462 Broadway corner of Grand Street
about $120 for two, with four drinks, with tip
L’Ecole’s five-course dinner is probably the city’s lowest-priced prix fixe at $40, but at that unbelievable price, how does the food taste? Well, like $8 apiece. The restaurant prides itself in using sustainable seafood but I missed any information about their meat and vegetable sources. I assume they buy everything from the farmers’ market, but I wonder how they afford to charge less than $10 a plate if that was the case.
An appetizer of asparagus with crumbled chorizo sounded great but came out tasteless. I understood that the pan tomate with Manchego cheese was included to round up a Spanish-inspired dish, but they were disconnected here and the triangle of a sandwich needed to spend a little more time on the grill press.
The scallops were presented well in a row of shells topped with roe. They would have made great amuse bouches as they were actually lighter than the ones we received made of pancake batter.
I looked forward to my trout served in a curried mussel broth on a bed of baby bok choy, but the fish was under-seasoned and no amount of curry rescued it from blandness. The fluke was immemorable with braised cabbage and mushrooms. My Cornish hen needed some sauce to make the white meat taste like something. I thought the rhubarb that came with the duck would have been a perfect accompaniment because I’ve always cooked and eaten Cornish hens with tarty flavors like pomegranate. The duck triumphed as the best dish of the night. The duck breast was perfectly seared while the leg was braised with rhubarb presented, oddly, like Lincoln Logs. However, the bottom half of a side of rice was dipped in the leftover duck sauce and was an unnecessary addition.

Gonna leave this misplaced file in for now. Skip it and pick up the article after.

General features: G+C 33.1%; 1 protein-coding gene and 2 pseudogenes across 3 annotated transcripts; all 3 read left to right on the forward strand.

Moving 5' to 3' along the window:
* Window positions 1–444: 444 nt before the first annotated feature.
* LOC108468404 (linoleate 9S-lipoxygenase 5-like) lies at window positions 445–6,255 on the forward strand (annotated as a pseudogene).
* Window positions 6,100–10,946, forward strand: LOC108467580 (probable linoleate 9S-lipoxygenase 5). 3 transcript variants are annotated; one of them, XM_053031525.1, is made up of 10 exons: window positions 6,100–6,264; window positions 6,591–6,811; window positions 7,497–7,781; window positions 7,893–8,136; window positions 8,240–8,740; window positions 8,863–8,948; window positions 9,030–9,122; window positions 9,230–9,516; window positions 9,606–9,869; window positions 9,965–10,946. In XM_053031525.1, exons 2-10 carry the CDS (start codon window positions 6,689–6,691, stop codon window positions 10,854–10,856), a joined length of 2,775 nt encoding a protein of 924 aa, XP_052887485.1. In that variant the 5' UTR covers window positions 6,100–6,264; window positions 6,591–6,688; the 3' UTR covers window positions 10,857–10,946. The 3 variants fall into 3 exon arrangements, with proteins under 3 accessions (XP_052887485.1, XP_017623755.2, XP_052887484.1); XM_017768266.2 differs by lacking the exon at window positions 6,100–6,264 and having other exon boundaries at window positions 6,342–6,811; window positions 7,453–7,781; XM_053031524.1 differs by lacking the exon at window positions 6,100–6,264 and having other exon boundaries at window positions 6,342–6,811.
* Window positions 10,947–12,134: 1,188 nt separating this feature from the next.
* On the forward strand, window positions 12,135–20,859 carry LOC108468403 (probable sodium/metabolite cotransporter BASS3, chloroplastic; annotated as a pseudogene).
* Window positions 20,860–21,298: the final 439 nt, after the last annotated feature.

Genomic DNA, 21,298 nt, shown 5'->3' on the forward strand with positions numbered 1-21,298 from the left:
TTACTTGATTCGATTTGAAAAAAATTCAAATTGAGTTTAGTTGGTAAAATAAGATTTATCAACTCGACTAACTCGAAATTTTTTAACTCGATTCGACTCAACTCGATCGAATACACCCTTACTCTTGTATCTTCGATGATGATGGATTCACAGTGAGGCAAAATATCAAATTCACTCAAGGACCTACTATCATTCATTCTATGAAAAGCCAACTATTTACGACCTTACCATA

We were pretty much satiated with mediocrity by the time we had to order our desserts, so we opted to share the cake with blueberry compote because it came with olive oil ice cream. We just didn’t want to waste any more food.
At L’Ecole, the ingredients used were not a problem. I’m sure there are talented students at the International Culinary Center, but they need to tighten their execution and add some finesse in their cooking to translate what they want to convey on their diners’ plates. I half-expected a professor in the kitchen tasting everything before going out, but it seemed like the students were pretty much on their own. Our waiter was really accommodating, but his every move was ruined by the too-lazy busboy who haphazardly stacked up all our utensils on our plates before briskly taking them way after each course–he just couldn’t wait to get out of there. We couldn’t either.